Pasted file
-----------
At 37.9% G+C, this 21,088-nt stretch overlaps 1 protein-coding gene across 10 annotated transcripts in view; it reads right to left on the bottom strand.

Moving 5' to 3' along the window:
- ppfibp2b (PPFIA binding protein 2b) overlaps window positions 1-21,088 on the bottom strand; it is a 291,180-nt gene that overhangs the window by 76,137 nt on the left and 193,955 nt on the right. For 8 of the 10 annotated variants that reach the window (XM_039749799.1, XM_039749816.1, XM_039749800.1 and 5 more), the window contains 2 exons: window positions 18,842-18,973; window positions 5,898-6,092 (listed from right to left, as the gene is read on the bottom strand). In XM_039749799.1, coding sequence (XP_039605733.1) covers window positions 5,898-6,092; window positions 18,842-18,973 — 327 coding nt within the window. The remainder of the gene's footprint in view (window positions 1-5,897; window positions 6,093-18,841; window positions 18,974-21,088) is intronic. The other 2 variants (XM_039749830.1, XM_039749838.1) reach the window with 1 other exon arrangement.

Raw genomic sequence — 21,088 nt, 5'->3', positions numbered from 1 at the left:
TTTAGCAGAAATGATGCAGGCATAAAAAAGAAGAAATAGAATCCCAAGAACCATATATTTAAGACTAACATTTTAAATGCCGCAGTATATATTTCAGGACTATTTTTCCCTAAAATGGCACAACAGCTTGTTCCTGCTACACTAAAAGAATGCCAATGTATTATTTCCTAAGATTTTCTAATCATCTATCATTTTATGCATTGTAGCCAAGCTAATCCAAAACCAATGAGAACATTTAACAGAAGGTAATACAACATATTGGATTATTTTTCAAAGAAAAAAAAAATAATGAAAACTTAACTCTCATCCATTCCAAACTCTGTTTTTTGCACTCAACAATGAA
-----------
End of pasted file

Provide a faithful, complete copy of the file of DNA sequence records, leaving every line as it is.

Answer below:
At 37.9% G+C, this 21,088-nt stretch overlaps 1 protein-coding gene across 10 annotated transcripts in view; it reads right to left on the bottom strand.

Moving 5' to 3' along the window:
- ppfibp2b (PPFIA binding protein 2b) overlaps window positions 1-21,088 on the bottom strand; it is a 291,180-nt gene that overhangs the window by 76,137 nt on the left and 193,955 nt on the right. For 8 of the 10 annotated variants that reach the window (XM_039749799.1, XM_039749816.1, XM_039749800.1 and 5 more), the window contains 2 exons: window positions 18,842-18,973; window positions 5,898-6,092 (listed from right to left, as the gene is read on the bottom strand). In XM_039749799.1, coding sequence (XP_039605733.1) covers window positions 5,898-6,092; window positions 18,842-18,973 — 327 coding nt within the window. The remainder of the gene's footprint in view (window positions 1-5,897; window positions 6,093-18,841; window positions 18,974-21,088) is intronic. The other 2 variants (XM_039749830.1, XM_039749838.1) reach the window with 1 other exon arrangement.

Raw genomic sequence — 21,088 nt, 5'->3', positions numbered from 1 at the left:
TTTAGCAGAAATGATGCAGGCATAAAAAAGAAGAAATAGAATCCCAAGAACCATATATTTAAGACTAACATTTTAAATGCCGCAGTATATATTTCAGGACTATTTTTCCCTAAAATGGCACAACAGCTTGTTCCTGCTACACTAAAAGAATGCCAATGTATTATTTCCTAAGATTTTCTAATCATCTATCATTTTATGCATTGTAGCCAAGCTAATCCAAAACCAATGAGAACATTTAACAGAAGGTAATACAACATATTGGATTATTTTTCAAAGAAAAAAAAAATAATGAAAACTTAACTCTCATCCATTCCAAACTCTGTTTTTTGCACTCAACAATGAA